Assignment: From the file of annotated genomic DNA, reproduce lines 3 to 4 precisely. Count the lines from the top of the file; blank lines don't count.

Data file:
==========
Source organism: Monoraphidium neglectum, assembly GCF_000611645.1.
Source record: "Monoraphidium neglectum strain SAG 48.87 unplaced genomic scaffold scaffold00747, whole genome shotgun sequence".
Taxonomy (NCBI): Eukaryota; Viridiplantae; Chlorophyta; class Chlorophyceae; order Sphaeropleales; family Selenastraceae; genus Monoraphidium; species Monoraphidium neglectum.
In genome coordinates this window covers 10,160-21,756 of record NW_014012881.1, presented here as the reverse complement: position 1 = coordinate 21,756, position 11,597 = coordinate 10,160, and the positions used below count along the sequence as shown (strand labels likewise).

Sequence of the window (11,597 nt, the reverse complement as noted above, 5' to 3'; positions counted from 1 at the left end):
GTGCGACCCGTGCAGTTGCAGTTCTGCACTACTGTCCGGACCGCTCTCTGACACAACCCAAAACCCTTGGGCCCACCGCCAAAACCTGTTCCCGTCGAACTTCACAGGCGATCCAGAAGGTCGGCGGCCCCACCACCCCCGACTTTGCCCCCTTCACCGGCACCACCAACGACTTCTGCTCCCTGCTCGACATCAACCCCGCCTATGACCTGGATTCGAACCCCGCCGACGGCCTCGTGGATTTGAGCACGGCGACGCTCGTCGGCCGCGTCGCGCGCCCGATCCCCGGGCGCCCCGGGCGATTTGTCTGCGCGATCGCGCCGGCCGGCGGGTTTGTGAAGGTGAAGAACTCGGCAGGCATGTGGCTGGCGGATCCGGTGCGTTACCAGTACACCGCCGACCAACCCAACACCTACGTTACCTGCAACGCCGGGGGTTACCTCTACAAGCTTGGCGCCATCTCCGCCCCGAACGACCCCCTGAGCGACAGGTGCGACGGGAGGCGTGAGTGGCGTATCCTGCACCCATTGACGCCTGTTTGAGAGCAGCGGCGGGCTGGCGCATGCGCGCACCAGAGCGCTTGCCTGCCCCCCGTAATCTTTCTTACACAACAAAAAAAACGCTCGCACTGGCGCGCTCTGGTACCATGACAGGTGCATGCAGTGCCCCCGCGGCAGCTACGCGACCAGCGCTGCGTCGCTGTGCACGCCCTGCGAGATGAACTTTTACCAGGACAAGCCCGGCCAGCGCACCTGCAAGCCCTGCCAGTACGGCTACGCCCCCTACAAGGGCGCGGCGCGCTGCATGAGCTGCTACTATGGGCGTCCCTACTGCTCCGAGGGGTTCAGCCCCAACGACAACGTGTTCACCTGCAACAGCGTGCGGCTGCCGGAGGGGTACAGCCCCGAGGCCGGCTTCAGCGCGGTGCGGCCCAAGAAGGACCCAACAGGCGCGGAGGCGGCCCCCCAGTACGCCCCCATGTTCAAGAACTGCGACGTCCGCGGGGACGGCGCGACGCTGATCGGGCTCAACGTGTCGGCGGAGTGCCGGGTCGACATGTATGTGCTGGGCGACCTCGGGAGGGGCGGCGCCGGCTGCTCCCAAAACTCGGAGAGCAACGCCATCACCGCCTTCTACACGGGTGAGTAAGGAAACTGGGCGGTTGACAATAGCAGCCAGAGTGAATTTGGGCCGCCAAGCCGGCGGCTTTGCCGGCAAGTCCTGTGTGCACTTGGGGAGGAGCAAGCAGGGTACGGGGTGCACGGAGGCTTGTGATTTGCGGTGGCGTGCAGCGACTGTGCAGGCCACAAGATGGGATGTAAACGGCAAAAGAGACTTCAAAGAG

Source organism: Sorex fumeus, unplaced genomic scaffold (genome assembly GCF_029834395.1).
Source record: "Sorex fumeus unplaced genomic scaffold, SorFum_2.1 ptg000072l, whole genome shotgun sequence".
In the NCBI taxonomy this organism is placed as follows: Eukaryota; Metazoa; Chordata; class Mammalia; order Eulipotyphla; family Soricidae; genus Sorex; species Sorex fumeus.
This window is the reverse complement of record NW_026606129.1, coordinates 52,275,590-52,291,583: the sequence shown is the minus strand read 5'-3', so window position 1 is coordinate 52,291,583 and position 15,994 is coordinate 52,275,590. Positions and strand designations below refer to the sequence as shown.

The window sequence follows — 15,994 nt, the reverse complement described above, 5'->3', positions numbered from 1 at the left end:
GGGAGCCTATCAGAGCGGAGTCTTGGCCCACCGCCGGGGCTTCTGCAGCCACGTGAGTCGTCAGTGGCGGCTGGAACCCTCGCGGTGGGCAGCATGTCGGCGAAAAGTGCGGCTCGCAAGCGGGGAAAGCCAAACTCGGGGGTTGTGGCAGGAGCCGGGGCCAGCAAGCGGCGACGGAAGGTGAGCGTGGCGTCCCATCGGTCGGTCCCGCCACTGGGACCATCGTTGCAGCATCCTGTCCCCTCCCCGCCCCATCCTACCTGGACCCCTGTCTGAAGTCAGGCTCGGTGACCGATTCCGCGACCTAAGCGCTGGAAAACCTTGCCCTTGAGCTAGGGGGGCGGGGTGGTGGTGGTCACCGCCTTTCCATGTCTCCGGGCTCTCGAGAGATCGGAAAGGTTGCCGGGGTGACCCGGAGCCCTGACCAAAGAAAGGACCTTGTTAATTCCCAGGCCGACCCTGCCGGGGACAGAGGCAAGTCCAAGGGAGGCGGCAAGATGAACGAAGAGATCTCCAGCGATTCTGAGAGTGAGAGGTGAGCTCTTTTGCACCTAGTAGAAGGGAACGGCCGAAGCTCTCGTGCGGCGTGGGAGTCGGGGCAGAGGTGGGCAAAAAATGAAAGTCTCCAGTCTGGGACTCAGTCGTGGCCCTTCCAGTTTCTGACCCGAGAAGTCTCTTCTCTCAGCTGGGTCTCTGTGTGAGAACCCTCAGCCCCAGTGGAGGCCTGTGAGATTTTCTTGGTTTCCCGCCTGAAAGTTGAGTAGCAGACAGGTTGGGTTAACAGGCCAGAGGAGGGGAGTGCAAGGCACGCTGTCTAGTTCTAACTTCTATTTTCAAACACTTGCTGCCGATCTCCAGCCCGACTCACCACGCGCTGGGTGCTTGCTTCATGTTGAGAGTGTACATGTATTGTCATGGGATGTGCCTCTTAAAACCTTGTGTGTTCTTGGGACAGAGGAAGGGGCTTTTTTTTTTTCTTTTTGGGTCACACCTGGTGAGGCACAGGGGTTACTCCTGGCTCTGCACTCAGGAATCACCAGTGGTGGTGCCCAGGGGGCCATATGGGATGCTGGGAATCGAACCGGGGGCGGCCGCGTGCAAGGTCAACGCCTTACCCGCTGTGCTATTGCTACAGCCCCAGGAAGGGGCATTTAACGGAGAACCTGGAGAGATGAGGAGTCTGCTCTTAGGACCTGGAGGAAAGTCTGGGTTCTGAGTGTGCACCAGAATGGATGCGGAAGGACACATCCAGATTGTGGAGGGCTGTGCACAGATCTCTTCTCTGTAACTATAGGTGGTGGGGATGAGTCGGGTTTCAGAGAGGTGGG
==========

Taxonomy (NCBI): Eukaryota; Viridiplantae; Chlorophyta; class Chlorophyceae; order Sphaeropleales; family Selenastraceae; genus Monoraphidium; species Monoraphidium neglectum.
In genome coordinates this window covers 10,160-21,756 of record NW_014012881.1, presented here as the reverse complement: position 1 = coordinate 21,756, position 11,597 = coordinate 10,160, and the positions used below count along the sequence as shown (strand labels likewise).